Like Drew Brees, Manning’s actual play took a step back last year, the elite fantasy numbers notwithstanding. Manning’s yards per-pass average fell from 7.9 in 2009 to 6.9 last year, so his career high of 679 pass attempts – 108 more than he had in 2009 – resulted in only 200 more yards, and the same number of touchdowns (33). You have to like his chances of improving his efficiency in 2011, however, because Indianapolis finally focused on fixing up its offensive line this offseason. That means a better running game to keep defenses honest as well as more time for Manning to stand in the pocket. First-round pick Anthony Castonzo has a good chance to be the team’s best tackle since losing Tarik Glenn, and second-round Villanova product Ben Ijalana should give a good boost at guard. And while he won’t be as up to speed in the team’s system, fourth-round running back pick Delone Carter might be a better pure runner than either Joseph Addai or Donald Brown. It also can’t hurt that Dallas Clark will be back in action after missing 10 games last year or that Austin Collie, who missed seven games, is healthy for training camp. Manning himself underwent surgery to repair a bulging disc in his neck in May, but is expected to be healthy in time to participate in some of training camp.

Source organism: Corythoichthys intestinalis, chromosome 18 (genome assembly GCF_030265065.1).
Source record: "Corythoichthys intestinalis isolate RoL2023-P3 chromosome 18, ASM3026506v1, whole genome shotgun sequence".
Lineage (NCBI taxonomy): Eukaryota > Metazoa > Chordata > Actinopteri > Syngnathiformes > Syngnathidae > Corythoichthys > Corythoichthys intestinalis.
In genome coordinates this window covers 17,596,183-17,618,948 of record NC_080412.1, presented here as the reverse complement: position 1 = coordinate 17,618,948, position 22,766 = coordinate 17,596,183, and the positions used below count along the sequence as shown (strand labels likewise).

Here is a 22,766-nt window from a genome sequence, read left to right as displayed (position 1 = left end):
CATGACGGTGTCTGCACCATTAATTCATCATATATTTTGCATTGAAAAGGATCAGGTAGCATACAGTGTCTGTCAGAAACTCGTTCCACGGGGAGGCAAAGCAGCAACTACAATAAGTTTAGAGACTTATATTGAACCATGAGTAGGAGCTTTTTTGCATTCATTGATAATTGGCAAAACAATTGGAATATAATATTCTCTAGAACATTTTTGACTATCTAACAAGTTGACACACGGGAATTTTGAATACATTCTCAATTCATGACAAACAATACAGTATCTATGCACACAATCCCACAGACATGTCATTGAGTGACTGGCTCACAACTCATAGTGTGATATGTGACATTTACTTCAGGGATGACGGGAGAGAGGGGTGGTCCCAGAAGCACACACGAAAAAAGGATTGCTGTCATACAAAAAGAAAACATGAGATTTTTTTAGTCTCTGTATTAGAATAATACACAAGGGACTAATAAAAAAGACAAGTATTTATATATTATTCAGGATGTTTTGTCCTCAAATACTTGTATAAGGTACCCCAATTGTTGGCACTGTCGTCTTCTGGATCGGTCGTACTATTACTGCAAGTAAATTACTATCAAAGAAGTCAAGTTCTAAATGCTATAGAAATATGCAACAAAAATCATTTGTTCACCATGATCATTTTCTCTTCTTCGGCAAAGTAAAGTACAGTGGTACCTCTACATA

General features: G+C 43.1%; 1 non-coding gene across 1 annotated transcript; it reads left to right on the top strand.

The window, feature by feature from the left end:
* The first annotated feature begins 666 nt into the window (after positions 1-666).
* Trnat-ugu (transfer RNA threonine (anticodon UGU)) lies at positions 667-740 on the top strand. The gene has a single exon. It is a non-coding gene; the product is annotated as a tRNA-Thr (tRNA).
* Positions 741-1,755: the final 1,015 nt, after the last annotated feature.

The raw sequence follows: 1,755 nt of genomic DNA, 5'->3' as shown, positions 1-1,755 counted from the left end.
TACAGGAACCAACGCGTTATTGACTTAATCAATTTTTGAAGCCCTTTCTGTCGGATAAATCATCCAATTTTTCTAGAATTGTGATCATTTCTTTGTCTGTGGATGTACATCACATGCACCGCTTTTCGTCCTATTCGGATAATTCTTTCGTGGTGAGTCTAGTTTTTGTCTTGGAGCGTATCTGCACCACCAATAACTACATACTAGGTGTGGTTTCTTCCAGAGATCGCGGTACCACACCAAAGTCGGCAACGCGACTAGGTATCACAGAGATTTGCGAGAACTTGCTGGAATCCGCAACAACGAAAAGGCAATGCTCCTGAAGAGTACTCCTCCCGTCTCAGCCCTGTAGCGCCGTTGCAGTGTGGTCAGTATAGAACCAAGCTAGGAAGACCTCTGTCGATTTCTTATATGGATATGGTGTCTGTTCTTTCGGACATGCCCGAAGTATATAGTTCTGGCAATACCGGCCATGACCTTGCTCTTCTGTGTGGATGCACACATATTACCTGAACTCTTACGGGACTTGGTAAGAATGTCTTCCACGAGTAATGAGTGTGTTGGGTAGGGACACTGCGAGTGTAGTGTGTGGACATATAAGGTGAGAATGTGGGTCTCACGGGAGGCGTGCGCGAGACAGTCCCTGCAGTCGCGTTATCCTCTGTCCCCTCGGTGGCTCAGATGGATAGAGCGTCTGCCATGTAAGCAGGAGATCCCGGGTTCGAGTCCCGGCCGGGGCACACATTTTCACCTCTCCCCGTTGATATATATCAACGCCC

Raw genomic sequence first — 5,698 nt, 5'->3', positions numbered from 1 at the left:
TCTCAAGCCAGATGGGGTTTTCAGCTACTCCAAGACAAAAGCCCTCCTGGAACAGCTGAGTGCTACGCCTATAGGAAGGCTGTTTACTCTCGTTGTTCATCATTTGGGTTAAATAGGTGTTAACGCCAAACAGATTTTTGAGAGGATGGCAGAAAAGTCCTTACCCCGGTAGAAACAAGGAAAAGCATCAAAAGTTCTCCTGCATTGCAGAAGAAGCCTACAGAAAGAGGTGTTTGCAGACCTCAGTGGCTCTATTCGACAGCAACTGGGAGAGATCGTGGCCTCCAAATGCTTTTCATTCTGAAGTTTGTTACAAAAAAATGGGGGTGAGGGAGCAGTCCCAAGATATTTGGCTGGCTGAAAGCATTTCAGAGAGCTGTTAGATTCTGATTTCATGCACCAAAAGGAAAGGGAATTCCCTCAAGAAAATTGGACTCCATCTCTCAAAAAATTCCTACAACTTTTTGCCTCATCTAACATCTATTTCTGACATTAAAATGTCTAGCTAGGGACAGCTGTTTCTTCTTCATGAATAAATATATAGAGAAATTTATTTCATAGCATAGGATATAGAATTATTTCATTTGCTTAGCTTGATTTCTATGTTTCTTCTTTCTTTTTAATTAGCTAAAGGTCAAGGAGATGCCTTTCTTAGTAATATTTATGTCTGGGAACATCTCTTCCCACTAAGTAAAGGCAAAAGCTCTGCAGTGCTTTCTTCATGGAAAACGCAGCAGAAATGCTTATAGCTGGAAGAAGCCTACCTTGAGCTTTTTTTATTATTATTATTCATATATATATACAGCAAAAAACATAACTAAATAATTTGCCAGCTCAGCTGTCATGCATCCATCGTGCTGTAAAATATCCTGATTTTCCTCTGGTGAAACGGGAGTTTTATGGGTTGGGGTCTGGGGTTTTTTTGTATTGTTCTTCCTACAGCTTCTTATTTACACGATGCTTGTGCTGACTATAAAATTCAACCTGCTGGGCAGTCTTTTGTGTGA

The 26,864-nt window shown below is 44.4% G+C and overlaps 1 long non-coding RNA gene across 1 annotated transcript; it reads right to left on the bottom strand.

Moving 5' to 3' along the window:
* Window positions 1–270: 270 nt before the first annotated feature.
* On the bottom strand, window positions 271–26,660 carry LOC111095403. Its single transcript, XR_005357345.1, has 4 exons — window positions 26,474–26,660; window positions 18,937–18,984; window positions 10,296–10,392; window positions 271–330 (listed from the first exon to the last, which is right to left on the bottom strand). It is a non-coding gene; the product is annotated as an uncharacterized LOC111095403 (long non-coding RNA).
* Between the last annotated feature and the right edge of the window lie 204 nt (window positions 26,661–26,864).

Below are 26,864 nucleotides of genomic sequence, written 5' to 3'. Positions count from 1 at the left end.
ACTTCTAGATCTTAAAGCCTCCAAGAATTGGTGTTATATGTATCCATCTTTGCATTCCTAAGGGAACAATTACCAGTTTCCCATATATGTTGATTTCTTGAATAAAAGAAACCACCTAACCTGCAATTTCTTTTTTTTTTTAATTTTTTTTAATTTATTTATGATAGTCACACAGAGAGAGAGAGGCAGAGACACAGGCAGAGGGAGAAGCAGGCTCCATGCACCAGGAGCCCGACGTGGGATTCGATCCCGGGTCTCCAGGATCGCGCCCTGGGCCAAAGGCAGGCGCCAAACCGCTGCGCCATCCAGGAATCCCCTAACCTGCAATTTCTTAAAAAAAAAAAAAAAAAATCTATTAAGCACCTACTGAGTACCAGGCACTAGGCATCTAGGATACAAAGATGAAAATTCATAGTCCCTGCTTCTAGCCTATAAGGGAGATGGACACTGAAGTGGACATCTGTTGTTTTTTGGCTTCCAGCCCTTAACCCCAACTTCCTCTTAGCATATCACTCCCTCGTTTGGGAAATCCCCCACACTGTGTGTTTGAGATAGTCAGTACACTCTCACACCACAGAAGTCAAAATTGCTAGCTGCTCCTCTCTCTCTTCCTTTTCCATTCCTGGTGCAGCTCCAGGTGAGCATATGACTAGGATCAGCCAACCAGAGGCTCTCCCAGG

Manning remains a sound investment and likely to outperform the majority of the league at the quarterback position. The only risk with him lies in where you have to draft him. With many other QBs emerging, we can see Manning being a value pick as the fourth or fifth QB taken in many leagues. You’re guaranteed with Manning 4,000 yards and 28 TDs, with an upside of 40 TDs and closer to 5,000 passing yards. This receiving corps is as good as he’s ever had. Reggie Wayne is still near the peak of his career, and Pierre Garcon is a home-run hitter who has also proven to be reliable. Plus Dallas Clark capably mans that vital hash area of the field. You can see how alluring Manning’s upside is if the Colts defense cooperates and puts more pressure on Manning to regularly hit the 30s in points scored. Any regression relative to 2009 is likely to be very mild if it happens at all.